Iiiiiiiin North Macedonia, Born and Raised…
North Macedonia was smack dab in the middle of my July 2020 pandemic grand voyage. A stressful and complicated trip that involved border permits, special health insurance certificates, Corona test result scans, quarantine tracking apps and a handful of other miscellaneous documents and forms. There’s no doubt that traveling through Europe in the midst of a major pandemic–as an American–was brutal. But thankfully, here was a little break in between all the madness. Both North Macedonia, the country before (Turkey) and the country after (Kosovo) were three nations that were actually wide open and easy to enter, with zero restrictions, even for Americans. This was a stark contrast between the restrictive EU nations in the beginning and end of my trip, that would require some tedious research and preparation just to pop in for a couple nights…not to mention plenty of canceled and re-routed plans and a collection of new gray hairs. Here I could finally let out a huge sigh of relief, with no worries of being deported (or worse, thrown in jail)…here I could simply just enjoy myself.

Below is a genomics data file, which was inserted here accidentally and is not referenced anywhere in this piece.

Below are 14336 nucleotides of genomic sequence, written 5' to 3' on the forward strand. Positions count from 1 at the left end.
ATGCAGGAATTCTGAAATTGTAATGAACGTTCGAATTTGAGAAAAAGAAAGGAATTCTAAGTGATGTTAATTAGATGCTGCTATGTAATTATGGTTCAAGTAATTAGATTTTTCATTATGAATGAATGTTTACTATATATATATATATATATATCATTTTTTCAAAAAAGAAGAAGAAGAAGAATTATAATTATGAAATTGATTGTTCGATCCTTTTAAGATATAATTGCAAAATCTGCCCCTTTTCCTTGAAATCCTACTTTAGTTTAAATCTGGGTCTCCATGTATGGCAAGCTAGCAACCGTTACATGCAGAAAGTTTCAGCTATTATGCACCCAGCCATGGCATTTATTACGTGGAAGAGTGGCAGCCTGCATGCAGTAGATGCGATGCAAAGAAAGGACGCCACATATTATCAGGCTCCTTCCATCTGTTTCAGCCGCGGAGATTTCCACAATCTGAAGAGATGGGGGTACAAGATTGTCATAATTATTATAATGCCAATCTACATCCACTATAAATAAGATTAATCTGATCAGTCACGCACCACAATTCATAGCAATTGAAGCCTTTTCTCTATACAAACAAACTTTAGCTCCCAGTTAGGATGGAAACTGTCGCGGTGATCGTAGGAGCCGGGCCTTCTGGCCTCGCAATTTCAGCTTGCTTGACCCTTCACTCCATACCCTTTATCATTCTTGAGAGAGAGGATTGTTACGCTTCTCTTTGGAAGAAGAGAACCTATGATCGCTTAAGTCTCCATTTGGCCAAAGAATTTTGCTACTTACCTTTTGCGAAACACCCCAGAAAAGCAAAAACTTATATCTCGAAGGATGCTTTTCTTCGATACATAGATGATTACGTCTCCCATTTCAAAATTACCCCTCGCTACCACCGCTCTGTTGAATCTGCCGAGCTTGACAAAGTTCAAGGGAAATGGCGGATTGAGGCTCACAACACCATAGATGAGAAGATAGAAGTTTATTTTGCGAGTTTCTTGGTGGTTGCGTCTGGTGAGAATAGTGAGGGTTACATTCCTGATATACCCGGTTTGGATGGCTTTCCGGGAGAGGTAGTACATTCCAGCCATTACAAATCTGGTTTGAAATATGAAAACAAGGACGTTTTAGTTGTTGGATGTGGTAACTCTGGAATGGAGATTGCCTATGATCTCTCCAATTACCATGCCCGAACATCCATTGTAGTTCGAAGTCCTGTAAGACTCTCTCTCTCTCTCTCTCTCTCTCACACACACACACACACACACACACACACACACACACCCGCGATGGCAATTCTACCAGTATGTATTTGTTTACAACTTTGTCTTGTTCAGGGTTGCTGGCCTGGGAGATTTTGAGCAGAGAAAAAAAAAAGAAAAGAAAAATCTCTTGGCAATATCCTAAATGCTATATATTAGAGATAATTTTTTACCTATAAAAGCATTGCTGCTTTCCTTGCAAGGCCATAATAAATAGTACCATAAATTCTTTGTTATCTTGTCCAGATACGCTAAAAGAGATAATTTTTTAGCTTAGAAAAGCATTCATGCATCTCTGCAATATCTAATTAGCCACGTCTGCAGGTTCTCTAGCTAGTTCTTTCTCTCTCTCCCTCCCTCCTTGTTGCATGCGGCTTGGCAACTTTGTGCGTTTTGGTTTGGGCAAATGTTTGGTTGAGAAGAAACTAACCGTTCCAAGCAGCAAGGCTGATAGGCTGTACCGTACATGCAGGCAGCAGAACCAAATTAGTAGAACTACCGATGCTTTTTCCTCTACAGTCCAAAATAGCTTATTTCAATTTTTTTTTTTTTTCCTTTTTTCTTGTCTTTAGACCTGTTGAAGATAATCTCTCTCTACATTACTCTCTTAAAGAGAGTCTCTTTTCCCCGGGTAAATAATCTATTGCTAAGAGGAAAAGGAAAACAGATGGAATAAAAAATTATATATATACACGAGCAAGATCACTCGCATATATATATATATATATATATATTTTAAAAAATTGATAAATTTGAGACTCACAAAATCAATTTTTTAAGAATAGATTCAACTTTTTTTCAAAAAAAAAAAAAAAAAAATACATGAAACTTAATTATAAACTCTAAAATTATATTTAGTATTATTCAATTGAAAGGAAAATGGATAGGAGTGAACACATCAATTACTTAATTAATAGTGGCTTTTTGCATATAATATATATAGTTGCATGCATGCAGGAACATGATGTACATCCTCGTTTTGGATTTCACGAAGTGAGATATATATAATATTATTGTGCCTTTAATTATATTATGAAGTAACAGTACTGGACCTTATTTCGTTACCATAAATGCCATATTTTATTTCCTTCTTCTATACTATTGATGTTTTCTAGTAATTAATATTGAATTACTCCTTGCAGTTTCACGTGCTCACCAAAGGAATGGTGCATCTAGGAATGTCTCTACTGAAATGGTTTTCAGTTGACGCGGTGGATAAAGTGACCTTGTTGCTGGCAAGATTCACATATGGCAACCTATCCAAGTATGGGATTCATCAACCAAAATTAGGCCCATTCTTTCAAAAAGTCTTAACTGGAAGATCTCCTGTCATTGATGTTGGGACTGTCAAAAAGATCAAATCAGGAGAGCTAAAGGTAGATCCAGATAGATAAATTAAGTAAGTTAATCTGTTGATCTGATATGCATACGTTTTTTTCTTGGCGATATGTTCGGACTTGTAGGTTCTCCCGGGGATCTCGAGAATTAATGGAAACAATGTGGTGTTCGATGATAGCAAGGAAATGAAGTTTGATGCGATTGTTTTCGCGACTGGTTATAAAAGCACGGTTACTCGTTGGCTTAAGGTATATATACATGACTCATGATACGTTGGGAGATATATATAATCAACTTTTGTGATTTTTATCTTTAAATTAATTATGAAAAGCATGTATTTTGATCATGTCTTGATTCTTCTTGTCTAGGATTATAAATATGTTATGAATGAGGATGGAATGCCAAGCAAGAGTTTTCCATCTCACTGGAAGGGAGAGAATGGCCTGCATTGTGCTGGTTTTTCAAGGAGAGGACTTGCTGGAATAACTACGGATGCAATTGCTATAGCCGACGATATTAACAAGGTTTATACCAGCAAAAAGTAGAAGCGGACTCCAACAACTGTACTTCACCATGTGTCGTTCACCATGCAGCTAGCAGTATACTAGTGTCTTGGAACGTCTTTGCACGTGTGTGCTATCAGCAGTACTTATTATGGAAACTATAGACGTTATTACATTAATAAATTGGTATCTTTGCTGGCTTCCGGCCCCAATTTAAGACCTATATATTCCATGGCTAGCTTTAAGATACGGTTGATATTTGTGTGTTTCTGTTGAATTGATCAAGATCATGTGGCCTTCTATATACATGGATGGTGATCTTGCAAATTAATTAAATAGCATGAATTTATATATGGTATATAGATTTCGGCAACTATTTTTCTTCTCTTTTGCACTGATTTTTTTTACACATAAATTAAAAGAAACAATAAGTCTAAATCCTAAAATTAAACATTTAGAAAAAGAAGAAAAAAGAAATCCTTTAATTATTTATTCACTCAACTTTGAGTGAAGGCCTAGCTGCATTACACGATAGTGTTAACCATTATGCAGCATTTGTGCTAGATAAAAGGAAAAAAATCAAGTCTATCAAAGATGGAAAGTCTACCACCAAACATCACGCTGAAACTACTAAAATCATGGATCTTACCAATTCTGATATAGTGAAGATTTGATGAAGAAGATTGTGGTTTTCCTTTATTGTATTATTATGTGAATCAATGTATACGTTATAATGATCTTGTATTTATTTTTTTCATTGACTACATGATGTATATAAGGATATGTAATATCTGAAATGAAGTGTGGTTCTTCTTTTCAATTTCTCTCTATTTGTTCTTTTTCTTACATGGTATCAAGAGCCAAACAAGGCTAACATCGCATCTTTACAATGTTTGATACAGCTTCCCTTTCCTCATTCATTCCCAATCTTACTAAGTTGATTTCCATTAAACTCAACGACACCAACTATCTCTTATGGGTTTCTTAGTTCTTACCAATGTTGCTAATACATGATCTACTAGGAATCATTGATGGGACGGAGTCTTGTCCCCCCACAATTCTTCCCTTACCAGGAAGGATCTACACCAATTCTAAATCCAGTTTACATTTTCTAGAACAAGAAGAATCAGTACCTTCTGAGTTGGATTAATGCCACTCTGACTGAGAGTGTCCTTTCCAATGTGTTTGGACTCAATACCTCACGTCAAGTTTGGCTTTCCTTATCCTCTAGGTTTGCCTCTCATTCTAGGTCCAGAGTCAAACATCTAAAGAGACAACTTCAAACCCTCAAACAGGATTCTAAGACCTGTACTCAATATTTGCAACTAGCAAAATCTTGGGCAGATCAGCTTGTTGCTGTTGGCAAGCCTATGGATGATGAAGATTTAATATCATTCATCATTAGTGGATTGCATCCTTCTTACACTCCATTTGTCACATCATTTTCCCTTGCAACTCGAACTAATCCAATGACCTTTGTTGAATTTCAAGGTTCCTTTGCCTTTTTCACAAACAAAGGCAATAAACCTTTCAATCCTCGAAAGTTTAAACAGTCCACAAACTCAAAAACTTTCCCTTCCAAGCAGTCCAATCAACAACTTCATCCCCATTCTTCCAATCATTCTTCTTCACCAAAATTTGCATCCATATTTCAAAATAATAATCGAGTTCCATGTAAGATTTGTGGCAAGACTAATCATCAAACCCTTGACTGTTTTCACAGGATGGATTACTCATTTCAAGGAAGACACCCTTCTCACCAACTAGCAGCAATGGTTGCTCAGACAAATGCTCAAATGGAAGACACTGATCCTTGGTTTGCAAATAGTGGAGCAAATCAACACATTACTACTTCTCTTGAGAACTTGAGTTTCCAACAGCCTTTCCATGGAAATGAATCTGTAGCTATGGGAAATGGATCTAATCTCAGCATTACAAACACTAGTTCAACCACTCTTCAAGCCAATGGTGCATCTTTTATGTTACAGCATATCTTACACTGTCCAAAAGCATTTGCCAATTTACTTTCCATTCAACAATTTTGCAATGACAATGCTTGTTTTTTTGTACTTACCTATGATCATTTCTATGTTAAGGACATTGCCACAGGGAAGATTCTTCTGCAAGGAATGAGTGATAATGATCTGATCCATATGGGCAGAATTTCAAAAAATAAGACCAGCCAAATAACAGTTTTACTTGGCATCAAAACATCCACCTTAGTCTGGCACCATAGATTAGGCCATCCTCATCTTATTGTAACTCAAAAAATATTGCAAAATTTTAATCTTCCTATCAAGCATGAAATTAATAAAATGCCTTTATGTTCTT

I was in the city center before 9AM enjoying breakfast at Bocata, in the heart of Skopje. The first thing I noticed about the town was the absolutely enormous amount of statues and monuments littering almost every square foot of public space. It’s honestly way too much: The entire city center looked like one big “monument store,” where every single statue in existence–every make and model–was displayed on the showroom floor, all lined up next to each other–in every direction. It looked like one of those garden/outdoor stores, where all of the cement fountains piled up together, for sale. It was all so ludicrous I had to ask Google what the deal was. Turns out, the reason there are so many statues in Skopje goes back to 2008 when the economy crashed – that’s when the government came up with the Skopje 2014 redevelopment project. With a budget estimated to be between €80 and €500 million, they decided to make the capital more “aesthetically pleasing” by building statues. It’s recorded that they built 136 over a five-year period from 2010-2o14, however, the actual number is said to be much higher than this. So you’re not looking at any ancient works of art – these statues are all relatively new. The sheer amount of statues, in such close proximity to one another, was just weird.